The building blocks for secondary metabolites are derived from primary metabolism as indicated in Figure 2.1. This scheme outlines how metabolites from the fundamental processes of photosynthesis, glycolysis, and the Krebs cycle are tapped off from energy-generating processes to provide biosynthetic intermediates. The number of building blocks needed is surprisingly few, and as with any child's construction set a vast array of objects can be built up from a limited number of basic building blocks. By far the most important building blocks employed in the biosynthesis of secondary metabolites are derived from the intermediates acetyl coenzyme A (acetyl-CoA), shikimic acid, mevalonic acid, and 1-deoxyxylulose 5-phosphate. These are utilized respectively in the acetate, shikimate, mevalonate, and deoxyxylulose phosphate pathways, which form the basis of succeeding chapters. Acetyl-CoA is formed by oxidative decarboxylation of the glycolytic pathway product pyruvic acid. It is also produced by the ^-oxidation of fatty acids, effectively reversing the process by which fatty acids are themselves synthesized from acetyl-CoA. Important secondary metabolites formed from the acetate pathway include phenols, prostaglandins, and macrolide antibiotics, together with various fatty acids and derivatives at the primary/secondary metabolism interface. Shikimic acid is produced from a combination of phos-phoenolpyruvate, a glycolytic pathway intermediate, and erythrose 4-phosphate from the pentose phosphate pathway. The reactions of the pentose phosphate cycle may be employed for the degradation of glucose, but they also feature in the synthesis of sugars by photosynthesis. The shikimate pathway leads to a variety of phenols, cinnamic acid derivatives, lignans, and alkaloids. Meval-onic acid is itself formed from three molecules of acetyl-CoA, but the mevalonate pathway channels acetate into a different series of compounds than does the acetate pathway. Deoxyxylulose phosphate arises from a combination of two glycolytic pathway intermediates, namely pyruvic acid and glyceraldehyde 3-phosphate. The mevalonate and deoxyxylulose phosphate pathways are together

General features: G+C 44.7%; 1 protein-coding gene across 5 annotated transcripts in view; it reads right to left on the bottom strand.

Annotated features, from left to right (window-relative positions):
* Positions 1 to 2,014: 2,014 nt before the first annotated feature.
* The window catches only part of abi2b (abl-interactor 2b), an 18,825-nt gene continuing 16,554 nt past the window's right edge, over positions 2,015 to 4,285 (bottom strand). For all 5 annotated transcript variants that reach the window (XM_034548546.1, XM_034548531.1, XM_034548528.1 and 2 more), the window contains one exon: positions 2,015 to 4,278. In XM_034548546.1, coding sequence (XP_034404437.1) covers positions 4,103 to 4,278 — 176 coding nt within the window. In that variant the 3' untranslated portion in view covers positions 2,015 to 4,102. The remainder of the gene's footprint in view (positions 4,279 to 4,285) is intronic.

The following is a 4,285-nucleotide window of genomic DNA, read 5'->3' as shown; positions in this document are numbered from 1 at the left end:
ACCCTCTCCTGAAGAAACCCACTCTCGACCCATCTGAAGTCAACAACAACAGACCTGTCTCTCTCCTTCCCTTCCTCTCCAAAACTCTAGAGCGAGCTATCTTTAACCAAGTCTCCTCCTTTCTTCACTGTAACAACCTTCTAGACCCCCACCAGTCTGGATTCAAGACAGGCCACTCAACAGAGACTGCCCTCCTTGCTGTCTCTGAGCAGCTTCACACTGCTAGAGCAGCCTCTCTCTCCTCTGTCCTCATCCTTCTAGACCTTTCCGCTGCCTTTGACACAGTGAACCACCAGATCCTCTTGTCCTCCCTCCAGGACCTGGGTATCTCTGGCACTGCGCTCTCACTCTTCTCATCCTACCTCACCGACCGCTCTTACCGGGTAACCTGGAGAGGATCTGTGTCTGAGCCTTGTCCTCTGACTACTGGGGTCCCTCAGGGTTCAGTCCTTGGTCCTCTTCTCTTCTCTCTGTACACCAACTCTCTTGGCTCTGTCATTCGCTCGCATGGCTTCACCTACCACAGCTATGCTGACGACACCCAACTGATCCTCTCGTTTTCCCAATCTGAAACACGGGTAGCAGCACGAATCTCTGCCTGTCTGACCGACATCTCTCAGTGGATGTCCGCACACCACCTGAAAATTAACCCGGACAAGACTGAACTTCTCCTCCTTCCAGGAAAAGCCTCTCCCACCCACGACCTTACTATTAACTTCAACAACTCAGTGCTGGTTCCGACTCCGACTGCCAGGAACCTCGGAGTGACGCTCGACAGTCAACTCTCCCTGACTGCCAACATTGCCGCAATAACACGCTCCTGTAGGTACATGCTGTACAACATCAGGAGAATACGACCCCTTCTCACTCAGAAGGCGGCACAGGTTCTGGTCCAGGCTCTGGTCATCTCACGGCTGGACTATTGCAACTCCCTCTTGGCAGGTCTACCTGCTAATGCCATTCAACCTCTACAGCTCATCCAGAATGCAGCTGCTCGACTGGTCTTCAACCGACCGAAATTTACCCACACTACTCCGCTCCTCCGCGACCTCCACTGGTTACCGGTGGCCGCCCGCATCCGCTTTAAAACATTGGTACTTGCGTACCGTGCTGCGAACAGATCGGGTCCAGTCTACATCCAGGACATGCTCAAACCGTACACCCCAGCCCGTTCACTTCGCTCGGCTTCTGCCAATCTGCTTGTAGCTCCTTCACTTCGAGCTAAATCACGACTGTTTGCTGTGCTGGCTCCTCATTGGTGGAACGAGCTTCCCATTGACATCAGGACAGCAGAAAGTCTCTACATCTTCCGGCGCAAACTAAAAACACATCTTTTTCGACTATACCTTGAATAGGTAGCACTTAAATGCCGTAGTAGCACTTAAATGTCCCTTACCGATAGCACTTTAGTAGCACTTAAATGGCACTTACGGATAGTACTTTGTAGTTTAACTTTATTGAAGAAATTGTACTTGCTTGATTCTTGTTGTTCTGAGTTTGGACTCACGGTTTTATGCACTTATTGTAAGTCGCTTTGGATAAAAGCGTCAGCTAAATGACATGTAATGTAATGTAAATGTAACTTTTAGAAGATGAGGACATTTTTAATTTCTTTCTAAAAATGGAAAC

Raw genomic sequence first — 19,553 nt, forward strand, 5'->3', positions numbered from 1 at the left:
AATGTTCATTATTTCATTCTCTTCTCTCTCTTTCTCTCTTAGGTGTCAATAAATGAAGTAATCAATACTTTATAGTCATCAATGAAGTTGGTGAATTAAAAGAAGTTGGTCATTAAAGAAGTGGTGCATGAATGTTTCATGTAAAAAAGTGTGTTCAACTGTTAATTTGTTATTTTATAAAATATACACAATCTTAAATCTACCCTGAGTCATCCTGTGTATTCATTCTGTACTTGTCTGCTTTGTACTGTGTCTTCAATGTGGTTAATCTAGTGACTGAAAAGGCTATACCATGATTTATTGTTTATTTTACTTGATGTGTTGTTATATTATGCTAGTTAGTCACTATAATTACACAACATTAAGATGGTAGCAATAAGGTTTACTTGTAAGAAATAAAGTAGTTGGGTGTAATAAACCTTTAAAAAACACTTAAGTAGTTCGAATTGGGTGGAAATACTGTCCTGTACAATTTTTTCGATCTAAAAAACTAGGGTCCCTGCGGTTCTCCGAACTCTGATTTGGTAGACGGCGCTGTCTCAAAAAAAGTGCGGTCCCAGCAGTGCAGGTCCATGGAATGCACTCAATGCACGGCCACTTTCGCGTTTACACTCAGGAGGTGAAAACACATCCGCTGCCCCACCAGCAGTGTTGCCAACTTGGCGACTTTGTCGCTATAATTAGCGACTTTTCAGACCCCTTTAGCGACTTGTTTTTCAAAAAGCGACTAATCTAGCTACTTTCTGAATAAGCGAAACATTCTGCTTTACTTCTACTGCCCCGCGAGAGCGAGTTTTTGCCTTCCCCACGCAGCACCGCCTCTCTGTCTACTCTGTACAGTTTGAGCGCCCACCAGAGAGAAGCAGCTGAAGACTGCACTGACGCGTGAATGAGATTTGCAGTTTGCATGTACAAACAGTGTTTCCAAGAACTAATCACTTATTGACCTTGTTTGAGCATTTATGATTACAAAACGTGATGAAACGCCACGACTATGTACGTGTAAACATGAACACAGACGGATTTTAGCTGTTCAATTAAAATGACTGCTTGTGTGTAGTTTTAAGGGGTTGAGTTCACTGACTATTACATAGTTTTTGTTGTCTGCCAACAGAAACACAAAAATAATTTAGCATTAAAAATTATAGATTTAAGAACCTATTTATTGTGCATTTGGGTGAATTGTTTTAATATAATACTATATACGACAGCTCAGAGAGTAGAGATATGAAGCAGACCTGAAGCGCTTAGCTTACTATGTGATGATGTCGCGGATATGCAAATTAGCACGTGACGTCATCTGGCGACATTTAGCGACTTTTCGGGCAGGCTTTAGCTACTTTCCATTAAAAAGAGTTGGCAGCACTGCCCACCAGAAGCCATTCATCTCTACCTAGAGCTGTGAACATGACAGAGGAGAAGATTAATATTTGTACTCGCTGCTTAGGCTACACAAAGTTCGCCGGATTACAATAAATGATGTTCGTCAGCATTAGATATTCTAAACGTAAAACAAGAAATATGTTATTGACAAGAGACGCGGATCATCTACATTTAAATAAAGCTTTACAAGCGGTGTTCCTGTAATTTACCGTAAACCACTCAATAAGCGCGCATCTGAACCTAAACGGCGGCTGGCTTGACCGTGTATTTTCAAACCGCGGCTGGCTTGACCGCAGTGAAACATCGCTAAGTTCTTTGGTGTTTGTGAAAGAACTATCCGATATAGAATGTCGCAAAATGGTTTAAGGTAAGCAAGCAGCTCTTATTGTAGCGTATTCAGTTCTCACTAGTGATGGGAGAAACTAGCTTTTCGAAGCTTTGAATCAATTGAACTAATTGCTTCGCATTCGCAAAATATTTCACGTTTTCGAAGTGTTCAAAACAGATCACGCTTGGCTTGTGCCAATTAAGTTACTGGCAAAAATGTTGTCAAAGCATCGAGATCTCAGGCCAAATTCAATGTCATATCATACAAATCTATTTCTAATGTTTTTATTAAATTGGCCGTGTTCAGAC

glycine t nh2
OH glucose 6-P
HO2C^O pyruvic acid
L-phenylal ho y OH
OH Nv SHIKIMIC ACID
L-phenylal ho y OH
OH Nv SHIKIMIC ACID
O OH DEOXYXYLULOSE 5-P
HO2C -OH MEVALONIC ACID
L-isoleucine L-aspartic acid
^co2h h2n nh2
responsible for the biosynthesis of a vast array of terpenoid and steroid metabolites.